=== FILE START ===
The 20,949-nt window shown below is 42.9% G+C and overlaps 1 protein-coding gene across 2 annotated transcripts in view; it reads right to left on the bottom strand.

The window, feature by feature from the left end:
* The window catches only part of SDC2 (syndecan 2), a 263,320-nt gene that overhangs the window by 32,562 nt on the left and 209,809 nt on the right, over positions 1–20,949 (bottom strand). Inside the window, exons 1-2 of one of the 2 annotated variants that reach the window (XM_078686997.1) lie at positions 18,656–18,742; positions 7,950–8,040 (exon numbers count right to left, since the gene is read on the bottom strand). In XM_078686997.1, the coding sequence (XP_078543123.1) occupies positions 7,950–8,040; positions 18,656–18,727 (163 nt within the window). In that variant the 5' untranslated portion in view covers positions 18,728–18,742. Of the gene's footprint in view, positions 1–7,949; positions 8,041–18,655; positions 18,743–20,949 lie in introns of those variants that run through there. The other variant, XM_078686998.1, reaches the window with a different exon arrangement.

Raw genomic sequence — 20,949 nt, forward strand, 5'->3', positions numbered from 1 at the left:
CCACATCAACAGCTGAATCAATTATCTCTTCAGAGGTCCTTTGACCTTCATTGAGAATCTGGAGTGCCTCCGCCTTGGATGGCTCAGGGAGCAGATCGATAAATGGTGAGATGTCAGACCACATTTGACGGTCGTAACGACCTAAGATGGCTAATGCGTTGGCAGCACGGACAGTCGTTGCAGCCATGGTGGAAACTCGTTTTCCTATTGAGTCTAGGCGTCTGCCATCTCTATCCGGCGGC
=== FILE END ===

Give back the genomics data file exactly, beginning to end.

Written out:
The 20,949-nt window shown below is 42.9% G+C and overlaps 1 protein-coding gene across 2 annotated transcripts in view; it reads right to left on the bottom strand.

The window, feature by feature from the left end:
* The window catches only part of SDC2 (syndecan 2), a 263,320-nt gene that overhangs the window by 32,562 nt on the left and 209,809 nt on the right, over positions 1–20,949 (bottom strand). Inside the window, exons 1-2 of one of the 2 annotated variants that reach the window (XM_078686997.1) lie at positions 18,656–18,742; positions 7,950–8,040 (exon numbers count right to left, since the gene is read on the bottom strand). In XM_078686997.1, the coding sequence (XP_078543123.1) occupies positions 7,950–8,040; positions 18,656–18,727 (163 nt within the window). In that variant the 5' untranslated portion in view covers positions 18,728–18,742. Of the gene's footprint in view, positions 1–7,949; positions 8,041–18,655; positions 18,743–20,949 lie in introns of those variants that run through there. The other variant, XM_078686998.1, reaches the window with a different exon arrangement.

Raw genomic sequence — 20,949 nt, forward strand, 5'->3', positions numbered from 1 at the left:
CCACATCAACAGCTGAATCAATTATCTCTTCAGAGGTCCTTTGACCTTCATTGAGAATCTGGAGTGCCTCCGCCTTGGATGGCTCAGGGAGCAGATCGATAAATGGTGAGATGTCAGACCACATTTGACGGTCGTAACGACCTAAGATGGCTAATGCGTTGGCAGCACGGACAGTCGTTGCAGCCATGGTGGAAACTCGTTTTCCTATTGAGTCTAGGCGTCTGCCATCTCTATCCGGCGGC